Rachel: My other big problem was that I feel like the whole book was pointless, which sounds harsh, but this was a book that, when it started, promised big changes for the Marvel universe. I lost 200 zdarbucks, a fictional currency invented specifically to bet on this comic, on this conclusion. Okay, granted, it was a long shot that it was going to end in a Johnny/Bobby and Doom/Storm double wedding on the beach, but still. And Xavier took off his helmet and didn’t reveal himself to actually be evil Ultimate Universe Reed underneath, too, so that was another big loss. All I did with this book was lose. Franklin’s powers aren’t fixed. Nothing is changed with Kate. (Isn’t she still dead in the other X-Books?) Xavier messed with Reed’s head, but the Illuminati does that to each other every other week, so really, minus Krakoa’s new joint custody of Franklin, nothing has actually changed.

Kate: Yeah, I guess the only major change is that the “battle” over Franklin has been resolved to some extent but it was a battle that the Fantastic Four were always going to lose, and it’s something that could have been resolved with like, a real conversation between the Fantastic Four and the X-Men with maybe someone who is both a mutant and also a superhero in their own right outside of the X-Men playing a role to understand that intersectionality. Instead we get male posturing and anticlimatic battle scenes. The one thing I’m taking with me is that Johnny was, when on fire, extremely pretty. And hey, conveniently, all of his appearances make a really nice collage for my tablet wallpaper. Thank you for making it!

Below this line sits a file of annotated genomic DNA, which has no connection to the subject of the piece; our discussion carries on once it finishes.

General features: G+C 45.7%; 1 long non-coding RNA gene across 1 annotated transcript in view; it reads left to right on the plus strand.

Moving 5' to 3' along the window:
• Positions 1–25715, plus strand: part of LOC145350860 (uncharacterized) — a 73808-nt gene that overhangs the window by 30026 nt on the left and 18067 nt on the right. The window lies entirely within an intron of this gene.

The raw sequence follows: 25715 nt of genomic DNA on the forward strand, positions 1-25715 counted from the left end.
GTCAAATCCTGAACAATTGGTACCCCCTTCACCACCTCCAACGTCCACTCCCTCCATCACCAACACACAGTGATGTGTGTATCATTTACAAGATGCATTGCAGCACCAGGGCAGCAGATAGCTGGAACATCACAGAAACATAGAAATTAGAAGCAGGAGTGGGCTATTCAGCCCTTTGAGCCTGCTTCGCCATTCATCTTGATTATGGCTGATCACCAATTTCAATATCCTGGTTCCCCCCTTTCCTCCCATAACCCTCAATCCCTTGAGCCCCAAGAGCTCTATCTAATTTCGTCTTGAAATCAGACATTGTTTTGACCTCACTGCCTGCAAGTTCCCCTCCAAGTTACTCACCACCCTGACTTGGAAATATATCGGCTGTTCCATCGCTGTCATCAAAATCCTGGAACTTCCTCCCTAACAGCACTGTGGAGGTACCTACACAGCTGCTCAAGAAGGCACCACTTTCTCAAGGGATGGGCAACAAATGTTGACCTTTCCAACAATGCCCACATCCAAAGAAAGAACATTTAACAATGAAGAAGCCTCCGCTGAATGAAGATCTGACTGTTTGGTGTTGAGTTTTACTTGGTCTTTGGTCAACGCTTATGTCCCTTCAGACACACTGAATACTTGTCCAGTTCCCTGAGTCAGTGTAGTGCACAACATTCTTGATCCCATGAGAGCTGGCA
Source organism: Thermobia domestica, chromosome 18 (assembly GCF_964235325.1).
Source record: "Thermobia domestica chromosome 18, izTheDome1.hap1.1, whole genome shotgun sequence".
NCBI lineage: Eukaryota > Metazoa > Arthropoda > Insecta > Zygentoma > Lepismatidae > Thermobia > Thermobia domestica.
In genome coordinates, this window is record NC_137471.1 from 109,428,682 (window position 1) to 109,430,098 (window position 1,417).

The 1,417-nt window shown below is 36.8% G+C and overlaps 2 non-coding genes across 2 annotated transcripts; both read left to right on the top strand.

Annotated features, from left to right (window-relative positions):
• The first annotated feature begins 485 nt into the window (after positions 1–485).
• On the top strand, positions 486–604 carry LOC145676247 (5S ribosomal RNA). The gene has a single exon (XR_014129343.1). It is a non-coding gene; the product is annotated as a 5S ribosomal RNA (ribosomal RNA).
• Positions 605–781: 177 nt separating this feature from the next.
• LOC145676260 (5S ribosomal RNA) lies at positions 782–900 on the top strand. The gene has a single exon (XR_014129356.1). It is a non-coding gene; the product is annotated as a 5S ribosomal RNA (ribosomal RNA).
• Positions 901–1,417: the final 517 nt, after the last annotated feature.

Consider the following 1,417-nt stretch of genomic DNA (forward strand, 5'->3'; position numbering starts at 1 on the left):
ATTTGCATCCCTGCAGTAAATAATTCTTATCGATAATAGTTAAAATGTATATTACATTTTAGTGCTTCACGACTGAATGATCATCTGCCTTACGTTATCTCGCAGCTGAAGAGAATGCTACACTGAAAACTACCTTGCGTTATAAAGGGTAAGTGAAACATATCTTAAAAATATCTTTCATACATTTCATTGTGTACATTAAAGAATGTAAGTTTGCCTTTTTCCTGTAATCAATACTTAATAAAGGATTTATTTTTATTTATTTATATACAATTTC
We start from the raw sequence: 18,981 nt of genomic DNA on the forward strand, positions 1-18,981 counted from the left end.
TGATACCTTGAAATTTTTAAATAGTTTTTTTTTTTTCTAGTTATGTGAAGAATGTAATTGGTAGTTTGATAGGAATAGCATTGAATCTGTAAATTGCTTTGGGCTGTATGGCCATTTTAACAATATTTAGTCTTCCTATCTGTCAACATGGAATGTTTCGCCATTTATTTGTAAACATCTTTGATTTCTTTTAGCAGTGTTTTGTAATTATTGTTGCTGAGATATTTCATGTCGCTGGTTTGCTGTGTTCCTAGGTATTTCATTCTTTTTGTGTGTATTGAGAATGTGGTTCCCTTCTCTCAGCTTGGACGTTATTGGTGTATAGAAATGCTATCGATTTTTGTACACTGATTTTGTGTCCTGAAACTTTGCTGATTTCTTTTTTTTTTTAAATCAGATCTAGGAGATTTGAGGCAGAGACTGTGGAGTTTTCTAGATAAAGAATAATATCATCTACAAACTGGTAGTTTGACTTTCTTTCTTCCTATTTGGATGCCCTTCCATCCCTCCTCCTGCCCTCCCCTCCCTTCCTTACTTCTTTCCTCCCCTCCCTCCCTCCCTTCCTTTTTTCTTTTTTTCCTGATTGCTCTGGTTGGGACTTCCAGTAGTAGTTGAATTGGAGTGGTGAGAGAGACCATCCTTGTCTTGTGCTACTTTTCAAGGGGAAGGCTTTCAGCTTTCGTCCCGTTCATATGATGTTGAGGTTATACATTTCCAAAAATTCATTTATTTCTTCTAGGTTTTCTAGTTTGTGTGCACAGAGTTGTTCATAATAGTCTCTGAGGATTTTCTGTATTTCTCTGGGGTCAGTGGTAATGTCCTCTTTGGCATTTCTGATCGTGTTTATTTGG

Collage of Johnny Storm appearances from the X-Men vs Fantastic Four miniseries

Rachel: I love a tiny on fire background Johnny, but only when there are some nice foreground ones, too. Preferably without that awful stubble. Speaking of anticlimatic battle scenes, I found all of the fight scenes in this series very hard to follow, and this issue really took the cake there. If not for the narration I would have no idea what happened in any of them, which I guess would be fine since, again, basically nothing happened except Doom’s private beach got trashed. I think the “joint custody” solution for Franklin would have been more dramatic if we didn’t know from the Empyre event, which started appearing on shelves before this book was wrapped up, that Franklin is still with the Fantastic Four, currently being made to babysit baby aliens. Something tells me he won’t be taking them to Krakoa.

Kate Tanski

Kate Tanski

Recovering academic. Fangirl. Geek knitter.

One thought on “REVIEW: X-Men vs. Fantastic Four #4, or, How To Let Kate and Rachel Down

  1. Still waiting for announcement from Marvel comics

    in regard to their news about Wolverine. If it isn’t

    Hugh Jackman making a wise return then they just

    might as well ditch that character here and now.

    I won’t put one penny to and for anyone else. 😡

    Bring Dafne Kenne back too. She was beyond phenomenal 🌪